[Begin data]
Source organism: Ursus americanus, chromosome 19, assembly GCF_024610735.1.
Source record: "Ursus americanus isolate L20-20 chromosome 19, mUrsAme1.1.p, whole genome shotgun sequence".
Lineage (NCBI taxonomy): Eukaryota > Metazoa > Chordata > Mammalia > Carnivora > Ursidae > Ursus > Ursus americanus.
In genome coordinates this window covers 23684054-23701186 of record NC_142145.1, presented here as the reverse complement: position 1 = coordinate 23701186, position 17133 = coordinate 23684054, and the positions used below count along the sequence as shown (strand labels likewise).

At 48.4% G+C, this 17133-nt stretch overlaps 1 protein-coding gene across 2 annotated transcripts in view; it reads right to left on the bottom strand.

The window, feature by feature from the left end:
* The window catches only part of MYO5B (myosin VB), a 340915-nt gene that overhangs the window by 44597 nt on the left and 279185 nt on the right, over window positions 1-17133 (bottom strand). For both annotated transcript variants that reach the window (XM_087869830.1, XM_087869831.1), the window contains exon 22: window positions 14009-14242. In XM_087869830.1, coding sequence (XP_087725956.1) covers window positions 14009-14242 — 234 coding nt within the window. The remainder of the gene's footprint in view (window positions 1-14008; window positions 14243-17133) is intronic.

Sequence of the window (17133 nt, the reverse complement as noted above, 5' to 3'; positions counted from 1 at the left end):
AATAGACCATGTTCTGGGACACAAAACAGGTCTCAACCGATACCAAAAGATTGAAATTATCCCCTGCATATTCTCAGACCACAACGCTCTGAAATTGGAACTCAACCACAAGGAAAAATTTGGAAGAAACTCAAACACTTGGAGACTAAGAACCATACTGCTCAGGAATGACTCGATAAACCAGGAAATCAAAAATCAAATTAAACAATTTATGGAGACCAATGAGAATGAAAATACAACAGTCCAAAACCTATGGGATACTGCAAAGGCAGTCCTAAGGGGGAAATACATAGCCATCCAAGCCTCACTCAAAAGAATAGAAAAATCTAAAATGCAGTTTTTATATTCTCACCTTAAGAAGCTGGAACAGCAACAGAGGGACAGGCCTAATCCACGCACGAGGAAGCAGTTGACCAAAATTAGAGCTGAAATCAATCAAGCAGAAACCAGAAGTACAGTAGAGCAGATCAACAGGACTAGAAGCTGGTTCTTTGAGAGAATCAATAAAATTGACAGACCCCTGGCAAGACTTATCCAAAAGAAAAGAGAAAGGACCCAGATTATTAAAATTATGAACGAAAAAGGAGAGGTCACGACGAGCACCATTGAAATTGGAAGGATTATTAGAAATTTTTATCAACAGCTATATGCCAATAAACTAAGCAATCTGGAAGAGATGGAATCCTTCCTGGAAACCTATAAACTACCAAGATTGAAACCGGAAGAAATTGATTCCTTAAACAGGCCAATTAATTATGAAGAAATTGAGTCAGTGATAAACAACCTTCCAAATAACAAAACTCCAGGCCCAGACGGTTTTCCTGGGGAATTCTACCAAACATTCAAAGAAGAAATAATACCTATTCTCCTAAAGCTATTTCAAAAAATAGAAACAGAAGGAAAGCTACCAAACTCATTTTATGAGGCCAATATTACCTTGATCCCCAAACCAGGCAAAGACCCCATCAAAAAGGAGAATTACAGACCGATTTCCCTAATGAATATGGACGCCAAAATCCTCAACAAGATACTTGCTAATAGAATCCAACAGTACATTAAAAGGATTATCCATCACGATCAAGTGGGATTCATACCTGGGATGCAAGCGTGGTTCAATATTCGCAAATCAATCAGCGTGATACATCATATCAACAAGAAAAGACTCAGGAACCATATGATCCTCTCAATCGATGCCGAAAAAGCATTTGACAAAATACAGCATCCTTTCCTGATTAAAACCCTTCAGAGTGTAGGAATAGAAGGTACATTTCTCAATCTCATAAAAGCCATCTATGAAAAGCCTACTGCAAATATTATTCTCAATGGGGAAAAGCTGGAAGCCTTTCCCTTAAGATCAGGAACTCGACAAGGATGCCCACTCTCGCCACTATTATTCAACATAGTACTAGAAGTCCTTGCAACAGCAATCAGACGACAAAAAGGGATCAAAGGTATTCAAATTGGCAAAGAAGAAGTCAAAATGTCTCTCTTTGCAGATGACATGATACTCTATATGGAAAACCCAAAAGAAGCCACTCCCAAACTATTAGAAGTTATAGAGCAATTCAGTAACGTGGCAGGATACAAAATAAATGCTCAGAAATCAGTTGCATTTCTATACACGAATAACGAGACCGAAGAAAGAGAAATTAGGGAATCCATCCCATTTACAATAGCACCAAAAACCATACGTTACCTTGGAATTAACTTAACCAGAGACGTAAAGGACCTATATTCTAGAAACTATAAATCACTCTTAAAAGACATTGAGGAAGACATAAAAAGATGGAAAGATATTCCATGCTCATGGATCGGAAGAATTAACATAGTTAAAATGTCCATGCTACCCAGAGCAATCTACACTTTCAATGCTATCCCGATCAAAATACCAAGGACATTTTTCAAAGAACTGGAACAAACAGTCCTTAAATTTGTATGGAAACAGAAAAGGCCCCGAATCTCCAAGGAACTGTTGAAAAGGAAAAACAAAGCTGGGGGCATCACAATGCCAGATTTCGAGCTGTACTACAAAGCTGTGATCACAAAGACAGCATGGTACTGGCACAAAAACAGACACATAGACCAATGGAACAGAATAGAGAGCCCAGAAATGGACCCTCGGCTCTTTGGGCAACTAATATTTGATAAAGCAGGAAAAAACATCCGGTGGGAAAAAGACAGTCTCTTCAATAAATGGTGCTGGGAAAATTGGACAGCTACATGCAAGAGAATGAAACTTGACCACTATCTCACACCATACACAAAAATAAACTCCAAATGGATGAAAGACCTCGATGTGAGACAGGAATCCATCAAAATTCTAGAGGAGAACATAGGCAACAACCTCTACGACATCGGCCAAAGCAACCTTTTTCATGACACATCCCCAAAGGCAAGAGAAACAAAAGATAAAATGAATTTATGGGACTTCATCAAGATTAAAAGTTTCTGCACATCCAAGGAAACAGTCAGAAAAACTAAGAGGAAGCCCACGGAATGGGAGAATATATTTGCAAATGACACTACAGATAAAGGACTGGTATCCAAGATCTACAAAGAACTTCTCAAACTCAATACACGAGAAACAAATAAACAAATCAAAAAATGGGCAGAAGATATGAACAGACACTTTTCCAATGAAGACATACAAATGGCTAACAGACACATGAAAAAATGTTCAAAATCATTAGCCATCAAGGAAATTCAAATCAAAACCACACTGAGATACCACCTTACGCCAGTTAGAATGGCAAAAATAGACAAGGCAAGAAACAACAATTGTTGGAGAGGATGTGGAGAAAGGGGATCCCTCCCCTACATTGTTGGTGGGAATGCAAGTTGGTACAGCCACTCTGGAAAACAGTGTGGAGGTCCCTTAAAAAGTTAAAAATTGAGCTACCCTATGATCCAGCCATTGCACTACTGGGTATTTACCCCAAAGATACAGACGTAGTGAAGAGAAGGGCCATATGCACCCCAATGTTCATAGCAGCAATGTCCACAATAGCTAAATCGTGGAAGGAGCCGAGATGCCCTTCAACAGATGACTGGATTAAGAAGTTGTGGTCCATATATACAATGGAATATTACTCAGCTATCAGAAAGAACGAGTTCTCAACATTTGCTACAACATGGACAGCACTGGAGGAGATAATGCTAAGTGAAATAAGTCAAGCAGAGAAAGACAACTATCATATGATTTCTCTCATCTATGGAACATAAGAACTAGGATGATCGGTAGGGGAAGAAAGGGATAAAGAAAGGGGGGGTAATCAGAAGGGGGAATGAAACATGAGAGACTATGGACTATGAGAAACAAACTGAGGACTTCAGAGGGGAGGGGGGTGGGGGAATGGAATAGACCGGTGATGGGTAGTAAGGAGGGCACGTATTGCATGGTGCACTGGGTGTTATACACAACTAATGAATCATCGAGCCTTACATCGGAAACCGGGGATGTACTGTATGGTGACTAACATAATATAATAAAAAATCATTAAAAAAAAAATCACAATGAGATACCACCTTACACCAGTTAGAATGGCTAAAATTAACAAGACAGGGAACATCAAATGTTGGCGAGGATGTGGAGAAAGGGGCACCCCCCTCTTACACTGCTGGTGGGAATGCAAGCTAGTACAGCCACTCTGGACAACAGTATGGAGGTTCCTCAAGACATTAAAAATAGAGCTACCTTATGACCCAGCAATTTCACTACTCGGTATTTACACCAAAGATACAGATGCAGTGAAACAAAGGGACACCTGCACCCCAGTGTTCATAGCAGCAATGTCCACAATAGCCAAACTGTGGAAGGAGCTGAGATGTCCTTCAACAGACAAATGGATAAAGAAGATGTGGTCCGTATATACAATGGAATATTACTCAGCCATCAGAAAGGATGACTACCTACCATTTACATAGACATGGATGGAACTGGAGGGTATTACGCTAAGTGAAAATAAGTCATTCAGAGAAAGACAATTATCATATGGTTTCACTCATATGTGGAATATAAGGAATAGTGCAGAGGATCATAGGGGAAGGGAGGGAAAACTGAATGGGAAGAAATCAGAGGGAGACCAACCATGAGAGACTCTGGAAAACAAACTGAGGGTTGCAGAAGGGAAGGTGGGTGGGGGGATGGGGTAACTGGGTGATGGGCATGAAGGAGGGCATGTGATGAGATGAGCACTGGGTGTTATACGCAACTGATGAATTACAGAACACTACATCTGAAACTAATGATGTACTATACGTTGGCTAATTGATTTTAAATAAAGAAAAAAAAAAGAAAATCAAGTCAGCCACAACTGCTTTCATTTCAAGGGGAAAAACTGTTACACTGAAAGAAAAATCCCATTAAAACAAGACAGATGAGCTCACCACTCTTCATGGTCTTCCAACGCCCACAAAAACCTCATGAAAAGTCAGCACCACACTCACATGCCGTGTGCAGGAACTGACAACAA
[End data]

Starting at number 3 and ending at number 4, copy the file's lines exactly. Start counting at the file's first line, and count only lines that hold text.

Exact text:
Lineage (NCBI taxonomy): Eukaryota > Metazoa > Chordata > Mammalia > Carnivora > Ursidae > Ursus > Ursus americanus.
In genome coordinates this window covers 23684054-23701186 of record NC_142145.1, presented here as the reverse complement: position 1 = coordinate 23701186, position 17133 = coordinate 23684054, and the positions used below count along the sequence as shown (strand labels likewise).